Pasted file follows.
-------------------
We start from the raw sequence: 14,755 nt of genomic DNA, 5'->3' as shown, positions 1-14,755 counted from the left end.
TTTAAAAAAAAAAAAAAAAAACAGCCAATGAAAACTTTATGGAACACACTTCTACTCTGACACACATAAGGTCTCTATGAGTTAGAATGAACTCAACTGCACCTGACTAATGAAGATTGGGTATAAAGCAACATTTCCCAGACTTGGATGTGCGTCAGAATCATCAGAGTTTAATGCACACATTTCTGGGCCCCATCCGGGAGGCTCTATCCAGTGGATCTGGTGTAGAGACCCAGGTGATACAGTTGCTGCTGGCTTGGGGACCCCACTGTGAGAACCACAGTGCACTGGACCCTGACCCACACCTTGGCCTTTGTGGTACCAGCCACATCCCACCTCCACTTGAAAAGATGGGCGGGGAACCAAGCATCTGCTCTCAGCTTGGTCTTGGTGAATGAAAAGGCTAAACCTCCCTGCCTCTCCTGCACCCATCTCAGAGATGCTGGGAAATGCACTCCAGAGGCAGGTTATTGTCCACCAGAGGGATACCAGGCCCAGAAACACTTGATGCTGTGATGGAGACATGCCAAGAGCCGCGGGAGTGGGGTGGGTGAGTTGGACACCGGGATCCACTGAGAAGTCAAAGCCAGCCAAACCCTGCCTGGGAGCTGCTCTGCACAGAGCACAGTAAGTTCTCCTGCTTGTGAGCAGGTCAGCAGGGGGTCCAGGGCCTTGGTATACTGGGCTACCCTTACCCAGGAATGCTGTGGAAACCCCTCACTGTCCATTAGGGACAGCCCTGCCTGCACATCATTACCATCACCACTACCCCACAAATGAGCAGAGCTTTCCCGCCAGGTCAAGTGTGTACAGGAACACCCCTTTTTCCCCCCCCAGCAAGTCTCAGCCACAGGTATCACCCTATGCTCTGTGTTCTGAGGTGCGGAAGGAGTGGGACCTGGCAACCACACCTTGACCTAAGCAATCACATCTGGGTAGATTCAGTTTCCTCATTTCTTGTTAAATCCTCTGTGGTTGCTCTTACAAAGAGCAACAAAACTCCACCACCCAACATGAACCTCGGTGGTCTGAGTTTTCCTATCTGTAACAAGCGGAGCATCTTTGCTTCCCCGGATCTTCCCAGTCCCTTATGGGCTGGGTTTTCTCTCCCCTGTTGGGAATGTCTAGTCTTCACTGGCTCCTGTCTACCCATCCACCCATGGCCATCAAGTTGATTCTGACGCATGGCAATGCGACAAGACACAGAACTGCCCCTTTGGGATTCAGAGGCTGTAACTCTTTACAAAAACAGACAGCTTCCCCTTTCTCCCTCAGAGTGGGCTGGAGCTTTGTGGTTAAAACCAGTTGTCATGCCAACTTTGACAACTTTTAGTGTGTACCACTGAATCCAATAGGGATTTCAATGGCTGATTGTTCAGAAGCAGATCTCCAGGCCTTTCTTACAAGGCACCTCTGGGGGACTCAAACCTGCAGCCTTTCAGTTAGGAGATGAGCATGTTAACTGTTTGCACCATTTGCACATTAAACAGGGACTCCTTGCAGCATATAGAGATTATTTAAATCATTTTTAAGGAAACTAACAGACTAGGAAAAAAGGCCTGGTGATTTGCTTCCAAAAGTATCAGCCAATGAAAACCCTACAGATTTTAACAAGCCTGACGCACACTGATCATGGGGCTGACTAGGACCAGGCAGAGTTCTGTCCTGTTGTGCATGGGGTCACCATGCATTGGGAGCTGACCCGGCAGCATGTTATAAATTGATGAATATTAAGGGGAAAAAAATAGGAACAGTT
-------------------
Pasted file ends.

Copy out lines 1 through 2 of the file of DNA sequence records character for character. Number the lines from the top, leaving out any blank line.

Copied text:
We start from the raw sequence: 14,755 nt of genomic DNA, 5'->3' as shown, positions 1-14,755 counted from the left end.
TTTAAAAAAAAAAAAAAAAAACAGCCAATGAAAACTTTATGGAACACACTTCTACTCTGACACACATAAGGTCTCTATGAGTTAGAATGAACTCAACTGCACCTGACTAATGAAGATTGGGTATAAAGCAACATTTCCCAGACTTGGATGTGCGTCAGAATCATCAGAGTTTAATGCACACATTTCTGGGCCCCATCCGGGAGGCTCTATCCAGTGGATCTGGTGTAGAGACCCAGGTGATACAGTTGCTGCTGGCTTGGGGACCCCACTGTGAGAACCACAGTGCACTGGACCCTGACCCACACCTTGGCCTTTGTGGTACCAGCCACATCCCACCTCCACTTGAAAAGATGGGCGGGGAACCAAGCATCTGCTCTCAGCTTGGTCTTGGTGAATGAAAAGGCTAAACCTCCCTGCCTCTCCTGCACCCATCTCAGAGATGCTGGGAAATGCACTCCAGAGGCAGGTTATTGTCCACCAGAGGGATACCAGGCCCAGAAACACTTGATGCTGTGATGGAGACATGCCAAGAGCCGCGGGAGTGGGGTGGGTGAGTTGGACACCGGGATCCACTGAGAAGTCAAAGCCAGCCAAACCCTGCCTGGGAGCTGCTCTGCACAGAGCACAGTAAGTTCTCCTGCTTGTGAGCAGGTCAGCAGGGGGTCCAGGGCCTTGGTATACTGGGCTACCCTTACCCAGGAATGCTGTGGAAACCCCTCACTGTCCATTAGGGACAGCCCTGCCTGCACATCATTACCATCACCACTACCCCACAAATGAGCAGAGCTTTCCCGCCAGGTCAAGTGTGTACAGGAACACCCCTTTTTCCCCCCCCAGCAAGTCTCAGCCACAGGTATCACCCTATGCTCTGTGTTCTGAGGTGCGGAAGGAGTGGGACCTGGCAACCACACCTTGACCTAAGCAATCACATCTGGGTAGATTCAGTTTCCTCATTTCTTGTTAAATCCTCTGTGGTTGCTCTTACAAAGAGCAACAAAACTCCACCACCCAACATGAACCTCGGTGGTCTGAGTTTTCCTATCTGTAACAAGCGGAGCATCTTTGCTTCCCCGGATCTTCCCAGTCCCTTATGGGCTGGGTTTTCTCTCCCCTGTTGGGAATGTCTAGTCTTCACTGGCTCCTGTCTACCCATCCACCCATGGCCATCAAGTTGATTCTGACGCATGGCAATGCGACAAGACACAGAACTGCCCCTTTGGGATTCAGAGGCTGTAACTCTTTACAAAAACAGACAGCTTCCCCTTTCTCCCTCAGAGTGGGCTGGAGCTTTGTGGTTAAAACCAGTTGTCATGCCAACTTTGACAACTTTTAGTGTGTACCACTGAATCCAATAGGGATTTCAATGGCTGATTGTTCAGAAGCAGATCTCCAGGCCTTTCTTACAAGGCACCTCTGGGGGACTCAAACCTGCAGCCTTTCAGTTAGGAGATGAGCATGTTAACTGTTTGCACCATTTGCACATTAAACAGGGACTCCTTGCAGCATATAGAGATTATTTAAATCATTTTTAAGGAAACTAACAGACTAGGAAAAAAGGCCTGGTGATTTGCTTCCAAAAGTATCAGCCAATGAAAACCCTACAGATTTTAACAAGCCTGACGCACACTGATCATGGGGCTGACTAGGACCAGGCAGAGTTCTGTCCTGTTGTGCATGGGGTCACCATGCATTGGGAGCTGACCCGGCAGCATGTTATAAATTGATGAATATTAAGGGGAAAAAAATAGGAACAGTT